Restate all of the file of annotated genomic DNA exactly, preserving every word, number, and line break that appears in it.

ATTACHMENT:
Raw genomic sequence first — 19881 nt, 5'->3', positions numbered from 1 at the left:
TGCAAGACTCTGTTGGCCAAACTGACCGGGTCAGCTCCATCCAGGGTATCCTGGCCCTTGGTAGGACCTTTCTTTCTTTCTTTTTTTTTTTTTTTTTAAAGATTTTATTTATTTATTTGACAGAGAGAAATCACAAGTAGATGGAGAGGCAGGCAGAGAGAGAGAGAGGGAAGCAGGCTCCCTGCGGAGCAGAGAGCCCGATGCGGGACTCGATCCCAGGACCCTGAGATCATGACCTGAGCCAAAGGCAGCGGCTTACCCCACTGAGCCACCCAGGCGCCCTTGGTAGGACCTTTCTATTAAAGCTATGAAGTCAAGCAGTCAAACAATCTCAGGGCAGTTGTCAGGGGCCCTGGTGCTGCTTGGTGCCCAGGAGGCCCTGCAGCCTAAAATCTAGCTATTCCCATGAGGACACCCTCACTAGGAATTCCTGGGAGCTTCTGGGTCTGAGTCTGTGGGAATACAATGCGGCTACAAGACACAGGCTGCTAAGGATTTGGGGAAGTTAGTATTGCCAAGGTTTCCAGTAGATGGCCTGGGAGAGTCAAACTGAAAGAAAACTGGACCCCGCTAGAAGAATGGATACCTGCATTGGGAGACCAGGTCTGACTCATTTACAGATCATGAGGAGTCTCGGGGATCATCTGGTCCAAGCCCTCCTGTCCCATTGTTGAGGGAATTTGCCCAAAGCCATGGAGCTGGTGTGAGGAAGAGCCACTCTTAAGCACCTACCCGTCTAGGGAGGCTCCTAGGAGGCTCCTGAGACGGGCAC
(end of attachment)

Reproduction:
Raw genomic sequence first — 19881 nt, 5'->3', positions numbered from 1 at the left:
TGCAAGACTCTGTTGGCCAAACTGACCGGGTCAGCTCCATCCAGGGTATCCTGGCCCTTGGTAGGACCTTTCTTTCTTTCTTTTTTTTTTTTTTTTTAAAGATTTTATTTATTTATTTGACAGAGAGAAATCACAAGTAGATGGAGAGGCAGGCAGAGAGAGAGAGAGGGAAGCAGGCTCCCTGCGGAGCAGAGAGCCCGATGCGGGACTCGATCCCAGGACCCTGAGATCATGACCTGAGCCAAAGGCAGCGGCTTACCCCACTGAGCCACCCAGGCGCCCTTGGTAGGACCTTTCTATTAAAGCTATGAAGTCAAGCAGTCAAACAATCTCAGGGCAGTTGTCAGGGGCCCTGGTGCTGCTTGGTGCCCAGGAGGCCCTGCAGCCTAAAATCTAGCTATTCCCATGAGGACACCCTCACTAGGAATTCCTGGGAGCTTCTGGGTCTGAGTCTGTGGGAATACAATGCGGCTACAAGACACAGGCTGCTAAGGATTTGGGGAAGTTAGTATTGCCAAGGTTTCCAGTAGATGGCCTGGGAGAGTCAAACTGAAAGAAAACTGGACCCCGCTAGAAGAATGGATACCTGCATTGGGAGACCAGGTCTGACTCATTTACAGATCATGAGGAGTCTCGGGGATCATCTGGTCCAAGCCCTCCTGTCCCATTGTTGAGGGAATTTGCCCAAAGCCATGGAGCTGGTGTGAGGAAGAGCCACTCTTAAGCACCTACCCGTCTAGGGAGGCTCCTAGGAGGCTCCTGAGACGGGCAC